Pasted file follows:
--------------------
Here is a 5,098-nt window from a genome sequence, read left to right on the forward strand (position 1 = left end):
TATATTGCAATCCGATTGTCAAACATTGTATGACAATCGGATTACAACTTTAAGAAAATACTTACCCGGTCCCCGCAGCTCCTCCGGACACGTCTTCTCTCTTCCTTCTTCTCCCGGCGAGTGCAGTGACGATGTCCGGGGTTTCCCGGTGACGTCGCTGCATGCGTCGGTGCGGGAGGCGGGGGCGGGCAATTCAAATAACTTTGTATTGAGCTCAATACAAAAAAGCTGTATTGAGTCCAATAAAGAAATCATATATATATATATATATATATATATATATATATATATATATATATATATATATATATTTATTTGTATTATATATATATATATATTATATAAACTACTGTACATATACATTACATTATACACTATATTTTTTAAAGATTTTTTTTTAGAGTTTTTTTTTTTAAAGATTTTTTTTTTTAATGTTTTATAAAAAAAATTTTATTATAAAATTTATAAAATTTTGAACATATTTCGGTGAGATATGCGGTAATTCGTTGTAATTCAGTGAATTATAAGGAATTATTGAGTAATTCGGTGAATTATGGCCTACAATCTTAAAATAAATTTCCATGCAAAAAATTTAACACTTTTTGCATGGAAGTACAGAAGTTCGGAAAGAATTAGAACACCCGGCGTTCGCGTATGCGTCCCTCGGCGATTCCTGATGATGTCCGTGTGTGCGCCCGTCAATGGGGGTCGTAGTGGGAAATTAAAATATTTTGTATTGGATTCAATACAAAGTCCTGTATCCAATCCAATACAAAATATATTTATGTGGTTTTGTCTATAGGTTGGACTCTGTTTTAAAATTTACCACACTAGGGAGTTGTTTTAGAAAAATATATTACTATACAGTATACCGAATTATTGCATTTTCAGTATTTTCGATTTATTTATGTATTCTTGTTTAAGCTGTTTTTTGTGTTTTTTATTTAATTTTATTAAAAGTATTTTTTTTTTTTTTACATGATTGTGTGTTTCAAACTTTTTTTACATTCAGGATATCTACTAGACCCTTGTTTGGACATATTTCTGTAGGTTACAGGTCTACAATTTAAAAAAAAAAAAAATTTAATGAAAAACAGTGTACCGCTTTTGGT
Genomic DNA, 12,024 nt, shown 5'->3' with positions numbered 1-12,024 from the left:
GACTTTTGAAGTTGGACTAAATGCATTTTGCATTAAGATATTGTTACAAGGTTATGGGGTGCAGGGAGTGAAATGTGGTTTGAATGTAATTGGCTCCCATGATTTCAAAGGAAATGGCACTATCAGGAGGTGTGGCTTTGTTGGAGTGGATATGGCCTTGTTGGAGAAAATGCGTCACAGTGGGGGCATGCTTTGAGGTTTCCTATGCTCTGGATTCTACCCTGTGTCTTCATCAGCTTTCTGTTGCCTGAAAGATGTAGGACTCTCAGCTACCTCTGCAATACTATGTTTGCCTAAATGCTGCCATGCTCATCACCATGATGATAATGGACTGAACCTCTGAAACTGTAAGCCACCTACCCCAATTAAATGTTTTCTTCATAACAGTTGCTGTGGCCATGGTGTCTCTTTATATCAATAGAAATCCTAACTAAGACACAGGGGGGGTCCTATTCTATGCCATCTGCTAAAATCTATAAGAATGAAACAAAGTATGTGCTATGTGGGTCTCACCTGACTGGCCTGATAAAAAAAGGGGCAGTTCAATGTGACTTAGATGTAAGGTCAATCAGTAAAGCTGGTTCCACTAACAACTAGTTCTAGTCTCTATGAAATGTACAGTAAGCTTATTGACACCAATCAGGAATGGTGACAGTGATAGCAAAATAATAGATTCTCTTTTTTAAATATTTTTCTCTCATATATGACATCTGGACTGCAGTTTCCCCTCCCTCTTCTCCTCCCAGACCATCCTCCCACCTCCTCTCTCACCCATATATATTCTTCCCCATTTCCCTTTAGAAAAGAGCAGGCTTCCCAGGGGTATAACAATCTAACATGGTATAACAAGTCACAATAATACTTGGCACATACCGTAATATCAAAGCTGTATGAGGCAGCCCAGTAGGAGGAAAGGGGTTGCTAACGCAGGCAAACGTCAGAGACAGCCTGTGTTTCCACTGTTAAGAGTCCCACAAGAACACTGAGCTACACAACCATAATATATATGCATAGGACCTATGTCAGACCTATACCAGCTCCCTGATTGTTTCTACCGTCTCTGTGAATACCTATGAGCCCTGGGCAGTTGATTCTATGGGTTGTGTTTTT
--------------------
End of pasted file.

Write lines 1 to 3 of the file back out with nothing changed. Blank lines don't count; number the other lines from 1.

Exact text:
Here is a 5,098-nt window from a genome sequence, read left to right on the forward strand (position 1 = left end):
TATATTGCAATCCGATTGTCAAACATTGTATGACAATCGGATTACAACTTTAAGAAAATACTTACCCGGTCCCCGCAGCTCCTCCGGACACGTCTTCTCTCTTCCTTCTTCTCCCGGCGAGTGCAGTGACGATGTCCGGGGTTTCCCGGTGACGTCGCTGCATGCGTCGGTGCGGGAGGCGGGGGCGGGCAATTCAAATAACTTTGTATTGAGCTCAATACAAAAAAGCTGTATTGAGTCCAATAAAGAAATCATATATATATATATATATATATATATATATATATATATATATATATATATATATATATTTATTTGTATTATATATATATATATATTATATAAACTACTGTACATATACATTACATTATACACTATATTTTTTAAAGATTTTTTTTTAGAGTTTTTTTTTTTAAAGATTTTTTTTTTTAATGTTTTATAAAAAAAATTTTATTATAAAATTTATAAAATTTTGAACATATTTCGGTGAGATATGCGGTAATTCGTTGTAATTCAGTGAATTATAAGGAATTATTGAGTAATTCGGTGAATTATGGCCTACAATCTTAAAATAAATTTCCATGCAAAAAATTTAACACTTTTTGCATGGAAGTACAGAAGTTCGGAAAGAATTAGAACACCCGGCGTTCGCGTATGCGTCCCTCGGCGATTCCTGATGATGTCCGTGTGTGCGCCCGTCAATGGGGGTCGTAGTGGGAAATTAAAATATTTTGTATTGGATTCAATACAAAGTCCTGTATCCAATCCAATACAAAATATATTTATGTGGTTTTGTCTATAGGTTGGACTCTGTTTTAAAATTTACCACACTAGGGAGTTGTTTTAGAAAAATATATTACTATACAGTATACCGAATTATTGCATTTTCAGTATTTTCGATTTATTTATGTATTCTTGTTTAAGCTGTTTTTTGTGTTTTTTATTTAATTTTATTAAAAGTATTTTTTTTTTTTTTACATGATTGTGTGTTTCAAACTTTTTTTACATTCAGGATATCTACTAGACCCTTGTTTGGACATATTTCTGTAGGTTACAGGTCTACAATTTAAAAAAAAAAAAAATTTAATGAAAAACAGTGTACCGCTTTTGGT
Genomic DNA, 12,024 nt, shown 5'->3' with positions numbered 1-12,024 from the left: